Following the Federal Circuit's decision in Muniauction, many patent claims directed to methods were difficult to assert due to issues of divided infringement. A party could not be held liable if it did not perform even one of the steps of a claimed method, or if the steps of the method could not be attributed to the party. Thus, for example, two companies who together performed all the steps of a claim but separately did not, or a company who had its customers perform at least one step, could not be held liable for direct infringement or inducement. This was a significant defense to infringement and often was dispositive of a case at an early stage.

Now, however, patent owners and potential defendants need to reevaluate these claims anew and determine if the patented method is being performed and if all of the steps may be attributable to a single actor under the new Limelight standard. Under the current ruling, many more companies will be subject to potential liability for direct infringement, even if they only perform some of the steps of the claimed method. Moreover, since the nature of the inquiry into the relationship between the parties is now more liberal and highly fact based, it will now be more difficult for a defendant to prevail on a divided infringement defense, certainly at the summary judgment phase of a case. Indeed, at least one district court has already applied the new Limelight standard to a method of administering a chemotherapy drug, finding that the doctor prescribing the drug was a direct infringer even though the patient actually carried out one of the method steps. Eli Lilly & Co., v. Teva Parenteral Medicines, Inc. 10-cv-01376-TWP-DKL (S.D. Ind. Aug. 25, 2015). With this finding of direct infringement, the court found that the defendant drug companies induced the infringement through its product instructions.

But we stress again that the unanimous en banc opinion by the Federal Circuit may not—and we suspect will not—be the end of the road, however. We expect that Limelight will petition the Supreme Court to overturn the Federal Circuit's expanded definition of direct infringement and we expect that many amici will also weigh in with their views about the Federal Circuit's new approach.

The content of this article is intended to provide a general guide to the subject matter. Specialist advice should be sought about your specific circumstances.

To print this article, all you need is to be registered on Mondaq.com.

Click to Login as an existing user or Register so you can print this article.

Similar Articles
Relevancy Powered by MondaqAI
In association with
Related Topics
Similar Articles
Relevancy Powered by MondaqAI
Related Articles
Related Video
Up-coming Events Search
Font Size:
Mondaq on Twitter
Register for Access and our Free Biweekly Alert for
This service is completely free. Access 250,000 archived articles from 100+ countries and get a personalised email twice a week covering developments (and yes, our lawyers like to think you’ve read our Disclaimer).
Email Address
Company Name
Confirm Password
Mondaq Topics -- Select your Interests
 Law Performance
 Law Practice
 Media & IT
 Real Estate
 Wealth Mgt
Asia Pacific
European Union
Latin America
Middle East
United States
Worldwide Updates
Registration (you must scroll down to set your data preferences)

Mondaq Ltd requires you to register and provide information that personally identifies you, including your content preferences, for three primary purposes (full details of Mondaq’s use of your personal data can be found in our Privacy and Cookies Notice):

  • To allow you to personalize the Mondaq websites you are visiting to show content ("Content") relevant to your interests.
  • To enable features such as password reminder, news alerts, email a colleague, and linking from Mondaq (and its affiliate sites) to your website.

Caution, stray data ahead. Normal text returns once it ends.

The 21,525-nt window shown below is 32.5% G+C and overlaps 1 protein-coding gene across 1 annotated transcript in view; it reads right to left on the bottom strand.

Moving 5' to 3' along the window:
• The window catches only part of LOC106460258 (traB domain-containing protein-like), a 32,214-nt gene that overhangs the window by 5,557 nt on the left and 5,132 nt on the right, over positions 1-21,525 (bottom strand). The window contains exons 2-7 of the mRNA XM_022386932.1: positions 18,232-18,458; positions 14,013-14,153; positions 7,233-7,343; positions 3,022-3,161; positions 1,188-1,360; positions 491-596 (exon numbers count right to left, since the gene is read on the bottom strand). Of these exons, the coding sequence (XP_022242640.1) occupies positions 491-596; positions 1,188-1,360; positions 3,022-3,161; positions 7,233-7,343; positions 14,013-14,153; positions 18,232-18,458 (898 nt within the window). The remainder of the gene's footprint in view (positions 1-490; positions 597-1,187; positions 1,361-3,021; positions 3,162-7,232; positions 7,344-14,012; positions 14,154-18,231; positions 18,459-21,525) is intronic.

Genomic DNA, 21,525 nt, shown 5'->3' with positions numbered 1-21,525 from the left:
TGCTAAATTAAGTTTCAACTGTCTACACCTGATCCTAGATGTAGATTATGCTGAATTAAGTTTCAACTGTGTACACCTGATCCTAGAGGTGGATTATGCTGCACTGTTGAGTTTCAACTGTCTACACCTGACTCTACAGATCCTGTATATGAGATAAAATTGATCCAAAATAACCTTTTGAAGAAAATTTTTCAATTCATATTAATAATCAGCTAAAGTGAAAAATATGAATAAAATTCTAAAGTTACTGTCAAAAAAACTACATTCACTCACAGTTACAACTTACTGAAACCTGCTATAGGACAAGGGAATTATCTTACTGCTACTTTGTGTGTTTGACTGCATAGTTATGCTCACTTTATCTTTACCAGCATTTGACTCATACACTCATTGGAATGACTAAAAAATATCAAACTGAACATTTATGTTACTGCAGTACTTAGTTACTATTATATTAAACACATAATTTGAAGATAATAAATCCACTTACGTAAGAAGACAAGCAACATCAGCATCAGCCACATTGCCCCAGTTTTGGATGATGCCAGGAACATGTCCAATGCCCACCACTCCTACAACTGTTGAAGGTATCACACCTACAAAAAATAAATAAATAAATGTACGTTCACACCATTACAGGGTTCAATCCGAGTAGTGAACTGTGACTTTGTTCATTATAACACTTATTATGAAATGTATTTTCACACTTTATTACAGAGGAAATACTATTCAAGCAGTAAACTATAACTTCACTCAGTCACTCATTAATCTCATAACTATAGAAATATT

• To produce demographic feedback for our content providers ("Contributors") who contribute Content for free for your use.

Mondaq hopes that our registered users will support us in maintaining our free to view business model by consenting to our use of your personal data as described below.

Mondaq has a "free to view" business model. Our services are paid for by Contributors in exchange for Mondaq providing them with access to information about who accesses their content. Once personal data is transferred to our Contributors they become a data controller of this personal data. They use it to measure the response that their articles are receiving, as a form of market research. They may also use it to provide Mondaq users with information about their products and services.

Details of each Contributor to which your personal data will be transferred is clearly stated within the Content that you access. For full details of how this Contributor will use your personal data, you should review the Contributor’s own Privacy Notice.

Please indicate your preference below:

Yes, I am happy to support Mondaq in maintaining its free to view business model by agreeing to allow Mondaq to share my personal data with Contributors whose Content I access
No, I do not want Mondaq to share my personal data with Contributors

Also please let us know whether you are happy to receive communications promoting products and services offered by Mondaq:

Yes, I am happy to received promotional communications from Mondaq
No, please do not send me promotional communications from Mondaq
Terms & Conditions

Mondaq.com (the Website) is owned and managed by Mondaq Ltd (Mondaq). Mondaq grants you a non-exclusive, revocable licence to access the Website and associated services, such as the Mondaq News Alerts (Services), subject to and in consideration of your compliance with the following terms and conditions of use (Terms). Your use of the Website and/or Services constitutes your agreement to the Terms. Mondaq may terminate your use of the Website and Services if you are in breach of these Terms or if Mondaq decides to terminate the licence granted hereunder for any reason whatsoever.

Use of www.mondaq.com

To Use Mondaq.com you must be: eighteen (18) years old or over; legally capable of entering into binding contracts; and not in any way prohibited by the applicable law to enter into these Terms in the jurisdiction which you are currently located.

You may use the Website as an unregistered user, however, you are required to register as a user if you wish to read the full text of the Content or to receive the Services.